Volunteers are trained to identify locally important non-native and invasive plant species. They are also taught how to use a hand-held GPS device in order to pinpoint the exact location and extent of spread of the target species. Collected data are entered into a national database built and maintained by the National Institute of Invasive Species Science in Ft. Collins, Colorado, and used by the US Fish and Wildlife Service to prioritize its efforts in controlling invasive species. An important component of the program has been the early detection of incipient infestations. Volunteers are notified of invasive species present in the surrounding area and asked to be on the look out for these species on the refuge. Rapid response to small infestations is generally much more cost effective than waiting until a population gets out of control. Two types of software applications are used to collect the data: The Nature Conservancy’s Weed Information Management System (WIMS) originally developed by the Bureau of Land Management (BLM) and adapted by The Nature Conservancy, and the Refuge System’s geodatabase, Refuge Lands GIS (RLGIS) (website under construction).

An additional component of the project focuses on modeling. This component attempts to predict areas on a refuge that might be susceptible to invasion by non-native plant species. For example, the National Elk Refuge in north-western Wyoming extends over 9,720 hectares and is characterized by grasslands, sage-dominated shrub, and sparse forests. It would take many months for a team to survey and map this refuge’s large landscape. Therefore, in order to make the efforts at National Elk Refuge - and elsewhere - more effective, a team from USGS’s National Institute for Invasive Species Science (NIISS) used plot and mapping data, vegetation maps and other spatial layers to develop predictive models that identify areas of the refuge most vulnerable to invasion. (Art and Science article (pdf) illustrates this approach). Informed by this data, refuge managers can better direct the on-the-ground efforts of volunteer mappers to specified areas where there is a high probability that invasive plants are taking hold.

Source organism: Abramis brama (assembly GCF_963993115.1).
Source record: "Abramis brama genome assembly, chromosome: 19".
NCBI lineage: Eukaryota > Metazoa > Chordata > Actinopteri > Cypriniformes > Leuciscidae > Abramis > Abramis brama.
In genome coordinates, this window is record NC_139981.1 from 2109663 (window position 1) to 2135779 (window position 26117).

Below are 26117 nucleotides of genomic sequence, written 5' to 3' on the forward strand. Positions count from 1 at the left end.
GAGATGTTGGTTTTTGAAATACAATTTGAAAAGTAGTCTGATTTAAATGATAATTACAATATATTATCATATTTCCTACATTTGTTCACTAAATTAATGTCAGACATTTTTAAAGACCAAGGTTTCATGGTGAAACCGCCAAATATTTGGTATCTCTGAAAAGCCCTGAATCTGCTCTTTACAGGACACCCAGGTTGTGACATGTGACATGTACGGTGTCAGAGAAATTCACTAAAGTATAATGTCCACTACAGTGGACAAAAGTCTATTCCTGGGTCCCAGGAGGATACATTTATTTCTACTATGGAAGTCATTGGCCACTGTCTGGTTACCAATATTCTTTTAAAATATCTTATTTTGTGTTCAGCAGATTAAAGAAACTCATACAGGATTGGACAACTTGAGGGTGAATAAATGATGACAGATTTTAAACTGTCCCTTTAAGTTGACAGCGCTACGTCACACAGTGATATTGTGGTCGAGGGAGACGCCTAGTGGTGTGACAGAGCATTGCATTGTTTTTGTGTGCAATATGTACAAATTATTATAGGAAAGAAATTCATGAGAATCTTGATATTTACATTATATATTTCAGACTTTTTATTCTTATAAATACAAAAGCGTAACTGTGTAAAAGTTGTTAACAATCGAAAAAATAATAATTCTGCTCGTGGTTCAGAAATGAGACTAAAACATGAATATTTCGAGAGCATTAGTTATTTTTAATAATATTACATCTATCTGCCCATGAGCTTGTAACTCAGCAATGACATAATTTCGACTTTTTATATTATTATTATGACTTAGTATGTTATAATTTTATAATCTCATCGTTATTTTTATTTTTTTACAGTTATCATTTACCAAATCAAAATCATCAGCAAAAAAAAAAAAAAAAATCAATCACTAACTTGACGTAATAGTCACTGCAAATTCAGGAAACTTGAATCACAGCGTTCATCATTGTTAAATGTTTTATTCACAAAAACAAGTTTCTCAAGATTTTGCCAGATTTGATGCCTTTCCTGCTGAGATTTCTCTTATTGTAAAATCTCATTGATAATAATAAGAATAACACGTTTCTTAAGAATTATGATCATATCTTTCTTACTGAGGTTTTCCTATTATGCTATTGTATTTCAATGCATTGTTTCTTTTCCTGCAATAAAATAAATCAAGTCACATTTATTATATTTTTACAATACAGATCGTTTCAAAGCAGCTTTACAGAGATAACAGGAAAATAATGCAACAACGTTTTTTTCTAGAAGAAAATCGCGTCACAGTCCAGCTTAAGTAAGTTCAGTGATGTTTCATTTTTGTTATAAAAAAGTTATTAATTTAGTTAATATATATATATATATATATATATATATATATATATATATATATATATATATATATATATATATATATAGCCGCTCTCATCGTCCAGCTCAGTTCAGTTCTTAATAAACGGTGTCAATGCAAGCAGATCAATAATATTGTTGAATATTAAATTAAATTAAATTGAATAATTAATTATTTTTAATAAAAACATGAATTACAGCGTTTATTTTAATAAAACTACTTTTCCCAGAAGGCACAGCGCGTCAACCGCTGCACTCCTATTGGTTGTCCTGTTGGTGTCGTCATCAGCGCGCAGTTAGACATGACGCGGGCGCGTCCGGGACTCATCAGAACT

To date, close to 24,000 acres of refuge lands, in addition to hundreds of water bodies, have been inventoried and mapped through the mapping project by a corps of nearly 200 trained volunteers. This hard work by dedicated volunteers has provided valuable baseline data on the extent of invasive plant infestations on refuges, which in turn has assisted refuge managers in planning and prioritizing management actions and funding. Refuges participating in the program for the second and third year have engaged hundreds of additional volunteers in invasive plant management actions, such as control and restoration measures.

Click on a state below for a list of refuges and corresponding projects engaging volunteers in the fight against invasive species.

(Click on a state above to read more)

Alabama | Alaska | Arizona | Arkansas | California | Colorado | Connecticut | Delaware | Florida | Georgia | Hawaii | Idaho | Illinois| Indiana | Iowa | Kansas | Louisiana | Maine | Maryland | Massachusetts | Michigan | Minnesota | Mississippi | Missouri | Montana | Nevada | New Hampshire | New Jersey | New York | North Carolina | North Dakota | Ohio | Oklahoma | Oregon | Pacific Islands | Puerto Rico | Rhode Island | South Carolina | South Dakota | Tennessee | Texas | Utah | Vermont | Virginia | Virgin Islands | Washington | West Virginia | Wisconsin | Wyoming


Visit the websites of partners in the Invasives and Volunteers Program to learn more about their work to combat invasive species: